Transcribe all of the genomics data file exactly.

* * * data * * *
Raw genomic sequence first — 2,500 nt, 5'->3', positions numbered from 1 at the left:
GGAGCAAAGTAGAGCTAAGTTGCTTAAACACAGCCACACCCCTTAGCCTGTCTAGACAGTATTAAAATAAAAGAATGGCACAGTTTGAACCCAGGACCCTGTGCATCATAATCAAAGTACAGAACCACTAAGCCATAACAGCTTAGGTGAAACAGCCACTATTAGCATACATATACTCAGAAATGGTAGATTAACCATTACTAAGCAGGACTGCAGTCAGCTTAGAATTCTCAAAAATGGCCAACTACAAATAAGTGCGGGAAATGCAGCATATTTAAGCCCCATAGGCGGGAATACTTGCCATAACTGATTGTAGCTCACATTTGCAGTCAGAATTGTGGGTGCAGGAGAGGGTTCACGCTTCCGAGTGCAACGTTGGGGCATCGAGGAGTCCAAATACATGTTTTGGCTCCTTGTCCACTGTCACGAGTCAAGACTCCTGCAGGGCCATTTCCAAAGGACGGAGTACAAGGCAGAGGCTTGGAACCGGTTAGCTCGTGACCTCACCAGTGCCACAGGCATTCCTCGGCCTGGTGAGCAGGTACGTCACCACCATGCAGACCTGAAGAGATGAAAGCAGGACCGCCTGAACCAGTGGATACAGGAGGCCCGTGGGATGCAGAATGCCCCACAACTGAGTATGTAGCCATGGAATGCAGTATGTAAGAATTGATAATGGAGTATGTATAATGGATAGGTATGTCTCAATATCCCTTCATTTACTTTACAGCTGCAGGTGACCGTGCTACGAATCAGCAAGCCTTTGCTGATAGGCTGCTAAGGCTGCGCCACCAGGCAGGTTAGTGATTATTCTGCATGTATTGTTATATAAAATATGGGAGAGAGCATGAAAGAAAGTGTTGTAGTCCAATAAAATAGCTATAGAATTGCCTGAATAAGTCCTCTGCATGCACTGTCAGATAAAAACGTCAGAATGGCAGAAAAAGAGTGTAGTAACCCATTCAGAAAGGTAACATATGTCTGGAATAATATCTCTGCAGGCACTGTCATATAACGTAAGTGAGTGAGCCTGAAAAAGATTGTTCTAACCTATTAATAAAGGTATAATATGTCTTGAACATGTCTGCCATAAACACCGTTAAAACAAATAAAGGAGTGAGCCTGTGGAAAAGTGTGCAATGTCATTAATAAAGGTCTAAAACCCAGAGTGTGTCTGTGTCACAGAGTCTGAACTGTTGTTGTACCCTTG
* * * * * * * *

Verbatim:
Raw genomic sequence first — 2,500 nt, 5'->3', positions numbered from 1 at the left:
GGAGCAAAGTAGAGCTAAGTTGCTTAAACACAGCCACACCCCTTAGCCTGTCTAGACAGTATTAAAATAAAAGAATGGCACAGTTTGAACCCAGGACCCTGTGCATCATAATCAAAGTACAGAACCACTAAGCCATAACAGCTTAGGTGAAACAGCCACTATTAGCATACATATACTCAGAAATGGTAGATTAACCATTACTAAGCAGGACTGCAGTCAGCTTAGAATTCTCAAAAATGGCCAACTACAAATAAGTGCGGGAAATGCAGCATATTTAAGCCCCATAGGCGGGAATACTTGCCATAACTGATTGTAGCTCACATTTGCAGTCAGAATTGTGGGTGCAGGAGAGGGTTCACGCTTCCGAGTGCAACGTTGGGGCATCGAGGAGTCCAAATACATGTTTTGGCTCCTTGTCCACTGTCACGAGTCAAGACTCCTGCAGGGCCATTTCCAAAGGACGGAGTACAAGGCAGAGGCTTGGAACCGGTTAGCTCGTGACCTCACCAGTGCCACAGGCATTCCTCGGCCTGGTGAGCAGGTACGTCACCACCATGCAGACCTGAAGAGATGAAAGCAGGACCGCCTGAACCAGTGGATACAGGAGGCCCGTGGGATGCAGAATGCCCCACAACTGAGTATGTAGCCATGGAATGCAGTATGTAAGAATTGATAATGGAGTATGTATAATGGATAGGTATGTCTCAATATCCCTTCATTTACTTTACAGCTGCAGGTGACCGTGCTACGAATCAGCAAGCCTTTGCTGATAGGCTGCTAAGGCTGCGCCACCAGGCAGGTTAGTGATTATTCTGCATGTATTGTTATATAAAATATGGGAGAGAGCATGAAAGAAAGTGTTGTAGTCCAATAAAATAGCTATAGAATTGCCTGAATAAGTCCTCTGCATGCACTGTCAGATAAAAACGTCAGAATGGCAGAAAAAGAGTGTAGTAACCCATTCAGAAAGGTAACATATGTCTGGAATAATATCTCTGCAGGCACTGTCATATAACGTAAGTGAGTGAGCCTGAAAAAGATTGTTCTAACCTATTAATAAAGGTATAATATGTCTTGAACATGTCTGCCATAAACACCGTTAAAACAAATAAAGGAGTGAGCCTGTGGAAAAGTGTGCAATGTCATTAATAAAGGTCTAAAACCCAGAGTGTGTCTGTGTCACAGAGTCTGAACTGTTGTTGTACCCTTG